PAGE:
Fort Hood, Texas Army Pfc. Lynndie England, whose smiling poses in photos of detainee abuse at Baghdad's Abu Ghraib prison made her the face of the scandal, was convicted Monday by a military jury on six of seven counts.
England, 22, was found guilty of one count of conspiracy, four counts of maltreating detainees and one count of committing an indecent act. She was acquitted on a second conspiracy count.
The jury of five male Army officers took about two hours to reach its verdict. Her case now moves to the sentencing phase, which will begin today.
England tried to plead guilty in May to the same counts she faced this month in exchange for an undisclosed sentencing cap, but a judge threw out the plea deal. She now faces a maximum of nine years in prison.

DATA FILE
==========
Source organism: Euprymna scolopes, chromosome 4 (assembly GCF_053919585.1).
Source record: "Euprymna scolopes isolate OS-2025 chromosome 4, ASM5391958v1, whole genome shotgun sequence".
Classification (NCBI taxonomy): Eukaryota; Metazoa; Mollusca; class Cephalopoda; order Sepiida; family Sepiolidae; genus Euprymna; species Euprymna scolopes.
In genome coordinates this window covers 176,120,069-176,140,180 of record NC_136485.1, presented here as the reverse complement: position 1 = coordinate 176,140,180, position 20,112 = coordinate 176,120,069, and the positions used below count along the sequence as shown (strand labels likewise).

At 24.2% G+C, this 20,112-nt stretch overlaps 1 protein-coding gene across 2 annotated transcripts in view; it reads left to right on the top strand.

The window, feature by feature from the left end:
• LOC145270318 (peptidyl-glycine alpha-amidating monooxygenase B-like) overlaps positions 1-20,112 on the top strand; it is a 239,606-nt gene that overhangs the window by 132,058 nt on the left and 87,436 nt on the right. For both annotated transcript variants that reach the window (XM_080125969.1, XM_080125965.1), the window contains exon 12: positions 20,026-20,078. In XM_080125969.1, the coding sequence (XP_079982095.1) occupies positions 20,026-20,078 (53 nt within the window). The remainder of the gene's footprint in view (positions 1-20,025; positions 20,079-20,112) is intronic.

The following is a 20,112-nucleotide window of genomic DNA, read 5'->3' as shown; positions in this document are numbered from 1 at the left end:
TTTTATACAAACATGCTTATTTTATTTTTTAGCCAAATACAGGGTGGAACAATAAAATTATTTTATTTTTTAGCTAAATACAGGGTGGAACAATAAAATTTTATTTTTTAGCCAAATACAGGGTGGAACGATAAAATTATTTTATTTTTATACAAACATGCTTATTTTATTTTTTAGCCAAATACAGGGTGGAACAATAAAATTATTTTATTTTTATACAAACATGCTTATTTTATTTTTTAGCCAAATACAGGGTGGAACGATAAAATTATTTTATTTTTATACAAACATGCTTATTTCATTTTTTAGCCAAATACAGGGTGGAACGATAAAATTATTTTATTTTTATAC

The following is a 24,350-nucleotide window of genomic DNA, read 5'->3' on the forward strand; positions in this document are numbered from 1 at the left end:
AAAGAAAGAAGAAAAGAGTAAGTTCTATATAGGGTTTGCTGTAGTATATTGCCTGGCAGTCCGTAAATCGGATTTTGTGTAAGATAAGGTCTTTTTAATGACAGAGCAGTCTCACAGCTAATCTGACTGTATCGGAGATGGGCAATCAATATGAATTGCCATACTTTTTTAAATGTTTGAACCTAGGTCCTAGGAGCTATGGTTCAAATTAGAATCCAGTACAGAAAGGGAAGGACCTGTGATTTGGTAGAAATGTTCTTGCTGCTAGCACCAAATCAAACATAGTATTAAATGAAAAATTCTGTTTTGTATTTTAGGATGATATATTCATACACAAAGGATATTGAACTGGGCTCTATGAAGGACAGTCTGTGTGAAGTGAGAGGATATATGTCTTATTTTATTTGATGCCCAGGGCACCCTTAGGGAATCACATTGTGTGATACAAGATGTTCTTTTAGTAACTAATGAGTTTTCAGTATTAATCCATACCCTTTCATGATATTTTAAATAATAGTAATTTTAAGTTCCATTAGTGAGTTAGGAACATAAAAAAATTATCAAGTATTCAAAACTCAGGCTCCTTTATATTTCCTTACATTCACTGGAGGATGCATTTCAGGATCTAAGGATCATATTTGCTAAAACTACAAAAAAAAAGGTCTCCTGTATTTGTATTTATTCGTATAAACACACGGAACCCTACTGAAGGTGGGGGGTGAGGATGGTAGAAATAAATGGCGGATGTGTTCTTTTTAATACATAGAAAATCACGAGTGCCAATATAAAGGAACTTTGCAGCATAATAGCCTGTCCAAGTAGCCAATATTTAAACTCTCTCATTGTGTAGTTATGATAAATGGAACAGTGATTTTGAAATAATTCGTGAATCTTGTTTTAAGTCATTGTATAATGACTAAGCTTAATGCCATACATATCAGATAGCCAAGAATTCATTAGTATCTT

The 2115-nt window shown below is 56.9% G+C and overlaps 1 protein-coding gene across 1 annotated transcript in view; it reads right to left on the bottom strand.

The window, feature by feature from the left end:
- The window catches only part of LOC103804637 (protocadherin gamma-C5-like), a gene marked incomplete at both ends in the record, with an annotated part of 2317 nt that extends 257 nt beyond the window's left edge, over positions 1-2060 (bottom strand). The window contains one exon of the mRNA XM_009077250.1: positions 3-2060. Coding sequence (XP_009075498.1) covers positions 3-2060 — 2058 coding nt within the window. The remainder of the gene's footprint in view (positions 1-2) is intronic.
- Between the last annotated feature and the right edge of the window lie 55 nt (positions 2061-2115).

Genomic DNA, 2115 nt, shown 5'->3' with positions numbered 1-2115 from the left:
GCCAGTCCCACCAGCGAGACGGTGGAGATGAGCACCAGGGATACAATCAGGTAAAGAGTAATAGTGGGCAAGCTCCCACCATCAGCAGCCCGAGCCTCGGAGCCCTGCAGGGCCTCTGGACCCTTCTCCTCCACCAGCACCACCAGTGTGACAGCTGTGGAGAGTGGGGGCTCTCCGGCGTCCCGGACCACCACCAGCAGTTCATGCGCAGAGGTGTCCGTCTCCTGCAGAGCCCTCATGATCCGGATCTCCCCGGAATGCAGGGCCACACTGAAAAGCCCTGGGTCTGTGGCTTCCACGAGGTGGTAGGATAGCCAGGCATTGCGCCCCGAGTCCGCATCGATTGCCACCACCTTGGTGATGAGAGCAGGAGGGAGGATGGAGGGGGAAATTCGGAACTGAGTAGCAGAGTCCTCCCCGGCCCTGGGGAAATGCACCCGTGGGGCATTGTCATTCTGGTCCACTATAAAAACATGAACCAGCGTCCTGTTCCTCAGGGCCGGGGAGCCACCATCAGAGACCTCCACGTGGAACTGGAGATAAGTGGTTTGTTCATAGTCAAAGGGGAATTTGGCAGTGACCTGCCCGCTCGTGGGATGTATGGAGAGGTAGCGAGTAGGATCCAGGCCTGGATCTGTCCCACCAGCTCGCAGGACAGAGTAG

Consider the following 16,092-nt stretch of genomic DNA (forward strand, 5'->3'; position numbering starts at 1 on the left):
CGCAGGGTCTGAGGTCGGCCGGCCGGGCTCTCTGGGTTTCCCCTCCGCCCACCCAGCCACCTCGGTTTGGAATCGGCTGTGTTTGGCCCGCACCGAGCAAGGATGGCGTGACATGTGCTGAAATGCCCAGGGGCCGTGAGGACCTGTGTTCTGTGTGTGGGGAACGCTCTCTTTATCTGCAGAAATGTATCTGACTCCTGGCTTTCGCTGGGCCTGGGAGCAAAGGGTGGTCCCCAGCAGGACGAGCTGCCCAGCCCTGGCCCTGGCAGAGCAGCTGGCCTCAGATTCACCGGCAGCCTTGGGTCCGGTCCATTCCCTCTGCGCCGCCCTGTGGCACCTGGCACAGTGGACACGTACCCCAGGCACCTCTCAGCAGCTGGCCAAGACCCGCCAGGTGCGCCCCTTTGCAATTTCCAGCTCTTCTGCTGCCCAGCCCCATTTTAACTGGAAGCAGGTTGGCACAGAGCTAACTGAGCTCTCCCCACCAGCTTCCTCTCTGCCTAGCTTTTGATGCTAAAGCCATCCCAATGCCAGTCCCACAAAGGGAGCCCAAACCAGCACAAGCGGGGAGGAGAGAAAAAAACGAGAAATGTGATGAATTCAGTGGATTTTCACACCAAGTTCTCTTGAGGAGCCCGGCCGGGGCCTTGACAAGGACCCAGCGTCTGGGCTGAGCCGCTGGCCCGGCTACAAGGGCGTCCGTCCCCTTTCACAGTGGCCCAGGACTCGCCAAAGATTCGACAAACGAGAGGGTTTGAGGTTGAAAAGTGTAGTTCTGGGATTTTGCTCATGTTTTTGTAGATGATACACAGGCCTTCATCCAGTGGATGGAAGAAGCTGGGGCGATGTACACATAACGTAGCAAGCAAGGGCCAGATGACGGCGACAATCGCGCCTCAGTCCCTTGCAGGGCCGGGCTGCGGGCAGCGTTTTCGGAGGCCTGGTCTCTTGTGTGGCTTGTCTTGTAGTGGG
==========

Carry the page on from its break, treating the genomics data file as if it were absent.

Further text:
England stood at attention as the verdict was read by the jury foreman. She showed no obvious emotion afterward.
Asked for comment after the verdict, defense lawyer Capt. Jonathan Crisp said, "The only reaction I can say is, 'I understand.'"
England's trial is the last for a group of nine Army reservists charged with mistreating prisoners at Abu Ghraib in Iraq, a scandal that damaged the United States' image in the Muslim world despite condemnation of the abuse by President Bush. Two other troops were convicted in trials and the remaining six made plea deals.
Prosecutors used graphic photos of England to support their contention that she was a key figure in the abuse conspiracy. One photo shows England holding a naked detainee on a leash. In others, she smiles and points to prisoners in humiliating poses.